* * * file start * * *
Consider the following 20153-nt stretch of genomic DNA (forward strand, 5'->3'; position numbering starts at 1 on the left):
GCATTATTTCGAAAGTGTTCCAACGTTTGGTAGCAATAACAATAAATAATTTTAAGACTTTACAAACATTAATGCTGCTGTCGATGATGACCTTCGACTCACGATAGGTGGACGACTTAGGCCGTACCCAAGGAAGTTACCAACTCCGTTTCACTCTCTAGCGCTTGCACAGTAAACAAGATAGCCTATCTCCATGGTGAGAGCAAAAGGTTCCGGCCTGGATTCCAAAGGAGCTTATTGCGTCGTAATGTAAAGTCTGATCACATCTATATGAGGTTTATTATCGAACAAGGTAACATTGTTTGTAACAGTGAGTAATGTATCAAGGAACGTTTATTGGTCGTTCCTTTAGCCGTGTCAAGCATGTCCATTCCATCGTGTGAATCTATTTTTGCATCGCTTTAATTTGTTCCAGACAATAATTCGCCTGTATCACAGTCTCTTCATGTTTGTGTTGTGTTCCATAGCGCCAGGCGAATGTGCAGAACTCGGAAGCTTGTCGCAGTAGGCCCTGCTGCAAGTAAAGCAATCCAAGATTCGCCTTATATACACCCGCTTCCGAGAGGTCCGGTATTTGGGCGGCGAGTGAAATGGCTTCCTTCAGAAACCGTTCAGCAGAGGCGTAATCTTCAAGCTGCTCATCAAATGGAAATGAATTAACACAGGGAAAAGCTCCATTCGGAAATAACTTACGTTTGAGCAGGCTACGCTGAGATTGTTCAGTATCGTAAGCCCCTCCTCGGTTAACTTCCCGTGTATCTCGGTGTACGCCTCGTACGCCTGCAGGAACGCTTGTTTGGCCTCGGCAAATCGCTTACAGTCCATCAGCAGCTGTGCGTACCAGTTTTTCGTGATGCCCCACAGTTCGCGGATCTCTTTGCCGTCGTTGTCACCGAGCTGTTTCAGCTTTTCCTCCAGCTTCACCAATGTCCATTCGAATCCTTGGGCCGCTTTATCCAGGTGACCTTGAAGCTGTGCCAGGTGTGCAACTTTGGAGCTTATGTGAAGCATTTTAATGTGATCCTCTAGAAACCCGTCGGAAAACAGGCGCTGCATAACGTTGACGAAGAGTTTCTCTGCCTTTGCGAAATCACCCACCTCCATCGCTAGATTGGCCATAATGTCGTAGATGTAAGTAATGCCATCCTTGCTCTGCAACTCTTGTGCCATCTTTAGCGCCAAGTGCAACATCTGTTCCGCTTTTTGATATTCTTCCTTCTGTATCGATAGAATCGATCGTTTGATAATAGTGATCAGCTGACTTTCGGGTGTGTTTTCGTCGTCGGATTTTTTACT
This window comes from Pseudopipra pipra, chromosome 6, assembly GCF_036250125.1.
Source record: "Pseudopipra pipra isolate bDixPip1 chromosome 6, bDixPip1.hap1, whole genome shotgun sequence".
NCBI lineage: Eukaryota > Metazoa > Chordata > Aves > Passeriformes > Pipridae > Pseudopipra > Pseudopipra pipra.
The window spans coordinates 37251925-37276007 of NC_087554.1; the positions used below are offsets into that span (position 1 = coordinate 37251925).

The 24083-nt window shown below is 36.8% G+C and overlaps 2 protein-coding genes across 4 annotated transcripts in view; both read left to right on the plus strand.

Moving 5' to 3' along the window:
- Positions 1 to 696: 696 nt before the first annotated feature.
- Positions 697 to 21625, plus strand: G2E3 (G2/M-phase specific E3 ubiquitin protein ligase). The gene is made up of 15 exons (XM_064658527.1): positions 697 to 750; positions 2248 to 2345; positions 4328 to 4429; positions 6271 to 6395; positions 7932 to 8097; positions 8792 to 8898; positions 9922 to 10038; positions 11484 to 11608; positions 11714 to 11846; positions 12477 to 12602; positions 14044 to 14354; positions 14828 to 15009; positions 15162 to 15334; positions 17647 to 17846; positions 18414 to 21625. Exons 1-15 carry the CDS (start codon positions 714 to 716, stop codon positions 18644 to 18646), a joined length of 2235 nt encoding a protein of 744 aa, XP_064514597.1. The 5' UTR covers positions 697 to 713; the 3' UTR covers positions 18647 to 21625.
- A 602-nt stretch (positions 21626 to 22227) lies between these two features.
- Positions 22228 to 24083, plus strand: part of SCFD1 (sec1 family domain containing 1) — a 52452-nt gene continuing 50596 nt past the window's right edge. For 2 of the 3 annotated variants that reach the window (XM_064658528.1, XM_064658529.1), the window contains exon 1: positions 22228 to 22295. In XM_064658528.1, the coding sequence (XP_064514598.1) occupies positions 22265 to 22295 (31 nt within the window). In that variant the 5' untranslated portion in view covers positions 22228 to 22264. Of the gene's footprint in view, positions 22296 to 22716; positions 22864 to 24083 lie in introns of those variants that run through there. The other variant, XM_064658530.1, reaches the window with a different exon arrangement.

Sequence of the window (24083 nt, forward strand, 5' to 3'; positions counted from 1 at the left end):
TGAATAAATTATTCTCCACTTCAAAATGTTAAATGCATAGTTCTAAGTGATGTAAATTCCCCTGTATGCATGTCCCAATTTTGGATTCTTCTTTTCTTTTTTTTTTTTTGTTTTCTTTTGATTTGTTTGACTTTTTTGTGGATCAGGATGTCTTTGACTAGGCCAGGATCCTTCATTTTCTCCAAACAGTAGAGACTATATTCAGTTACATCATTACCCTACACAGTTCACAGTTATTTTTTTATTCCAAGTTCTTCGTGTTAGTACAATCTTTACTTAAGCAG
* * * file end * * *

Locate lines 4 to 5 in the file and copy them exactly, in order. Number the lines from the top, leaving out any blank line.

Source record: "Pseudopipra pipra isolate bDixPip1 chromosome 6, bDixPip1.hap1, whole genome shotgun sequence".
NCBI lineage: Eukaryota > Metazoa > Chordata > Aves > Passeriformes > Pipridae > Pseudopipra > Pseudopipra pipra.